Pruning shears are a vital tool for any home gardener. In fact, most avid gardeners will have an assortment of pruners, each suited for a different type of garden task. Pruning shears can come in all sizes and prices, depending on the quality of their construction and the type of handles or ratcheting mechanisms that are offered. Here are a few tips to help you find the right pruning shears for your gardening needs.
Bypass pruning shears have two curved blades and look similar to scissors. These shears produce sharp clean cuts and are generally used to prune stems. Bypass pruning shears can usually handle stems that are up to 3/4 inches in diameter. Anvil pruning shears are similar to a knife and cutting board arrangement. There is one straight blade that comes down onto a blunt, flat edge. These pruners work better for dead stems and plants because they often squish one side of greener stems without making a cut.
Ratchet-style pruning shears make cuts in progressive phases, with each one going deeper than the previous cut. Their design is similar to anvil pruning shears, but the ratcheting mechanism assists the user in making the cut. Ratchet pruners are an excellent choice for gardeners with limited hand strength or for cutting through large stems.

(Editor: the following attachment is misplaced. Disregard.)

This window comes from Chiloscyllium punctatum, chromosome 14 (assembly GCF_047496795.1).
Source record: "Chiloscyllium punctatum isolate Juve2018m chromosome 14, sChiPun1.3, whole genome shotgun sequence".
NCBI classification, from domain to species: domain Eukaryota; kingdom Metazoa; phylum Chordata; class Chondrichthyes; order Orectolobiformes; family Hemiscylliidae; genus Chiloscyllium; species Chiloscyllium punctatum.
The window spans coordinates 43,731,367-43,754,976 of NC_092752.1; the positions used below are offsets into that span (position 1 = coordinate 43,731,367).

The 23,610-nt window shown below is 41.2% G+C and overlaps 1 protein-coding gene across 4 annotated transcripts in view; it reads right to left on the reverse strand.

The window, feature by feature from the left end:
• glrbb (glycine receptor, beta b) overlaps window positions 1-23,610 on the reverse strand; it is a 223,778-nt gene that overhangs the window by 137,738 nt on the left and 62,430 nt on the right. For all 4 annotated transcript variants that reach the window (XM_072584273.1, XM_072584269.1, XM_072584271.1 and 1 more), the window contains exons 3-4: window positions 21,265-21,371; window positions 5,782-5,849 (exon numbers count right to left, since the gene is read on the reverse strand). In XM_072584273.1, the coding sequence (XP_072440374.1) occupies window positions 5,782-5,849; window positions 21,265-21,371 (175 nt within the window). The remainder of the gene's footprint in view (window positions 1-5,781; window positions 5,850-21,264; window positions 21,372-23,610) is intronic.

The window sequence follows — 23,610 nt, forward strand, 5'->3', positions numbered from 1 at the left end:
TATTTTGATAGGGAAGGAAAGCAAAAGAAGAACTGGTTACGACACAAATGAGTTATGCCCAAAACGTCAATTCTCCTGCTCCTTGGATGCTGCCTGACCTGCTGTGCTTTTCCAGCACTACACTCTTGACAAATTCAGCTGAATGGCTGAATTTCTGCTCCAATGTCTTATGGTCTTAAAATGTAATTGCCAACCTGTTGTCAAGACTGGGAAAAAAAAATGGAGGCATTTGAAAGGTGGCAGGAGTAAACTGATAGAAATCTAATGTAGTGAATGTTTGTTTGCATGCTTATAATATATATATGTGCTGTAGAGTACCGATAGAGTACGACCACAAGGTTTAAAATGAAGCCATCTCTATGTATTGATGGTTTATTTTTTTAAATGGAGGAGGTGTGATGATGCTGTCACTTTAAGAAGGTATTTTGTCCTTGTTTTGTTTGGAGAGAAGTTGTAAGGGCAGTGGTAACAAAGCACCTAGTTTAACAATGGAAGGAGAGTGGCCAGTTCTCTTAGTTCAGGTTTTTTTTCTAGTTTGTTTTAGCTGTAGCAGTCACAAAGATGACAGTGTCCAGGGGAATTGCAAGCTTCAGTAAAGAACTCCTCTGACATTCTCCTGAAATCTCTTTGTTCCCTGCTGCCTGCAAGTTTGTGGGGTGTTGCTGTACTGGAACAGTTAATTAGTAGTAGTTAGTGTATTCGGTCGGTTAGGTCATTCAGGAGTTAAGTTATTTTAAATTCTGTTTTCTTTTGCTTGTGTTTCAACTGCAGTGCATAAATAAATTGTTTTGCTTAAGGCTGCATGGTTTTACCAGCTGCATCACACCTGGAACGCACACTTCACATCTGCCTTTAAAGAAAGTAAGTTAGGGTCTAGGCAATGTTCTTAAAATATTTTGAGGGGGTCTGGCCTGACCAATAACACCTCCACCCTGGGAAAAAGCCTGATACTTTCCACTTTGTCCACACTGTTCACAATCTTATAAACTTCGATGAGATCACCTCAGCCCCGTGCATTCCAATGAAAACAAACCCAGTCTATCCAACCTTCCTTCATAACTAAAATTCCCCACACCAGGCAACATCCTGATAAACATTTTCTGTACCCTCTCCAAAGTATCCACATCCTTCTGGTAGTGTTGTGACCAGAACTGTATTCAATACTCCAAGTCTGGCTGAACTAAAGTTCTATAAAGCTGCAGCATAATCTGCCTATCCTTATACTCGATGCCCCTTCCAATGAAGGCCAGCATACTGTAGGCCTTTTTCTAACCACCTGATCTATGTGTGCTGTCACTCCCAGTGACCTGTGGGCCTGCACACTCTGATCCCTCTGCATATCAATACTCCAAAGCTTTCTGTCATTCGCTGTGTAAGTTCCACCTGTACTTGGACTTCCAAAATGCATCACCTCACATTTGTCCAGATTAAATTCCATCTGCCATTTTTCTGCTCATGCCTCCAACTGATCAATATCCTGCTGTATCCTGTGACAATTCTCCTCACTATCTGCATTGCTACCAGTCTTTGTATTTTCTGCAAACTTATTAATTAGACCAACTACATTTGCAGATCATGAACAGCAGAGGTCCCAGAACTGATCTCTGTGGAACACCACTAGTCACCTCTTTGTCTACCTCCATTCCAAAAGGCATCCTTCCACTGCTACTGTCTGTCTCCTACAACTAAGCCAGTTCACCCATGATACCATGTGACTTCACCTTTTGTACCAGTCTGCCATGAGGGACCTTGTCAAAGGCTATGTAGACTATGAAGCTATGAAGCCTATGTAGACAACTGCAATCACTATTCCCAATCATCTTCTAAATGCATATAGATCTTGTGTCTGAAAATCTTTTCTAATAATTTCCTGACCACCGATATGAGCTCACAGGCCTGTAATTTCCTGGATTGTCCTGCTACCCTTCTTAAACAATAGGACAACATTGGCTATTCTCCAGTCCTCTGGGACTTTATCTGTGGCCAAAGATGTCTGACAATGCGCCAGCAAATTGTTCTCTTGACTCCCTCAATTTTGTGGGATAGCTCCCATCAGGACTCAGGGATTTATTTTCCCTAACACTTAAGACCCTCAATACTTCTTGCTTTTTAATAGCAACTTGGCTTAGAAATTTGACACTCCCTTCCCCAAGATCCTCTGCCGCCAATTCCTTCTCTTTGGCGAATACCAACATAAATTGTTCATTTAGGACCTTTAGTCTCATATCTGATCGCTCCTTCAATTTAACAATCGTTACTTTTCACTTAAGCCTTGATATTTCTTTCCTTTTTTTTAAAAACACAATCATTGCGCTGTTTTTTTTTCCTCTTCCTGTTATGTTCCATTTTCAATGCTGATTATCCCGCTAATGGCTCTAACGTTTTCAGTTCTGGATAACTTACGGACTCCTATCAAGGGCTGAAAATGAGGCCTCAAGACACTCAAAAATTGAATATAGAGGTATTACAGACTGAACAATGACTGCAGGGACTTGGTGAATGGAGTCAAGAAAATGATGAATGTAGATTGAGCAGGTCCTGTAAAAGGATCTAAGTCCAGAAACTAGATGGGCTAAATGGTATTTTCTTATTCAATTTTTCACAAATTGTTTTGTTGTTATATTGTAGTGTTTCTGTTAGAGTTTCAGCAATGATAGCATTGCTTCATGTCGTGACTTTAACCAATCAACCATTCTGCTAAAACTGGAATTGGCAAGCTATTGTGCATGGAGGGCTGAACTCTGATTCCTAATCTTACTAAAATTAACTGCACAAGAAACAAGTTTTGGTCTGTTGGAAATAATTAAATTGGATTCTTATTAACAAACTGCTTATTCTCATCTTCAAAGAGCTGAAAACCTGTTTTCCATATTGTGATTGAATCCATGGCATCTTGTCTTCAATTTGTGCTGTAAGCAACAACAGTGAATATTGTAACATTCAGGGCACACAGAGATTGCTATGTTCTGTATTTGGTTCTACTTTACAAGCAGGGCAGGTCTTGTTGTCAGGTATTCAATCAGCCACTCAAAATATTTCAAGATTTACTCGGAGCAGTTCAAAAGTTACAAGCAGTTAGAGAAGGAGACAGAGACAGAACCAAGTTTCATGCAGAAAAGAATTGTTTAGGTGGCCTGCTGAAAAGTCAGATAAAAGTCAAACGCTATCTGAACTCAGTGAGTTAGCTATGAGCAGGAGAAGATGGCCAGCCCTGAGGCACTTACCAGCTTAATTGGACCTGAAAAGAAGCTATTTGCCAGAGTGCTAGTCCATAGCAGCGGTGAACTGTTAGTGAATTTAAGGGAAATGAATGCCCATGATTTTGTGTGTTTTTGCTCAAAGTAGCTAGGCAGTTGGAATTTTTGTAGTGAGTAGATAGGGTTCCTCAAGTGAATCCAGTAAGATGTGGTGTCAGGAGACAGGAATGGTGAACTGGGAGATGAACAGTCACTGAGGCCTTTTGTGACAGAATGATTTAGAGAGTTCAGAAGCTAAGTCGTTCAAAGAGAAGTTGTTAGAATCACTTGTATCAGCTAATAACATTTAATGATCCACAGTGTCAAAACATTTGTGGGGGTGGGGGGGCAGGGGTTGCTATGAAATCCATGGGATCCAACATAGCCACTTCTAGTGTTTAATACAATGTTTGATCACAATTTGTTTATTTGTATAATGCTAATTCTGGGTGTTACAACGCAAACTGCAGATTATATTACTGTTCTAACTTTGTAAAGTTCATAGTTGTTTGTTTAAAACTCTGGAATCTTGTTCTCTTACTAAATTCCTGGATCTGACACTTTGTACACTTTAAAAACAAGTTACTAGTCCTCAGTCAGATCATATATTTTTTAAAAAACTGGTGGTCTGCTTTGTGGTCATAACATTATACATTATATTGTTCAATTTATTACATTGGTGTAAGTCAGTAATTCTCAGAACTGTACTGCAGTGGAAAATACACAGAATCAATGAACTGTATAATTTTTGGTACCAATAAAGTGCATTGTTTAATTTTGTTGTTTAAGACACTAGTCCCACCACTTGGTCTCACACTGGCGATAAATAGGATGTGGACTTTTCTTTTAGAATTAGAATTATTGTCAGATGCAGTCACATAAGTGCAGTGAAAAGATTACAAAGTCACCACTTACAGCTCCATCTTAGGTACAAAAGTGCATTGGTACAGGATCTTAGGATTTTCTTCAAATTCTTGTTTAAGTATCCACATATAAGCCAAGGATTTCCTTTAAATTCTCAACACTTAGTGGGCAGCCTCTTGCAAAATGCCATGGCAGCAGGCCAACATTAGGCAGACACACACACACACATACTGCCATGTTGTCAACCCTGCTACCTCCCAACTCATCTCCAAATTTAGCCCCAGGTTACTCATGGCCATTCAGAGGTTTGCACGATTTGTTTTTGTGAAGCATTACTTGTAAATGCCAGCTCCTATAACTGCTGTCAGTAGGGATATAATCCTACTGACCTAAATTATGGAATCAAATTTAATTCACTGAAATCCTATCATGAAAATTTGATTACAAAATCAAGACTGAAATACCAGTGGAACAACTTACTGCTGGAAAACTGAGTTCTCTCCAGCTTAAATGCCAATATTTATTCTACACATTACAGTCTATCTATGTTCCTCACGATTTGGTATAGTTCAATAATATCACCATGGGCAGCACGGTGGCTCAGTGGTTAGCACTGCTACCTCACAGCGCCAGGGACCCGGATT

Long-handled lopper pruning shears are for heavy-duty cutting of tree branches or thick patches of flowers. Their extra-long reach makes it easier to get to corners and other difficult to access areas in your garden. Hedge pruning shears work very well for trimming hedges and bushes, but do not have many other practical applications. They look similar to a large pair of scissors and can make long, straight cuts, evening out those shaggy hedges.
Which one to buy?
The most common type of pruning shears are the bypass style, but you will probably need more than one pair if you have a lot of different gardening tasks to complete. If you do not have the money to purchase an assortment of shears, stick with the versatile bypass style to start off with. When deciding on a pair of pruning shears, be sure to try them out in the store before purchasing. Of course, most stores will not allow you to actually cut anything, but you can get a feel for how comfortable the shears will be in your hand. Open and close the shears several times, mimicking the actions you will be performing in your garden. Some pruning shears may seem comfortable after the first cut, but will tire your hands out after pruning an entire plant.
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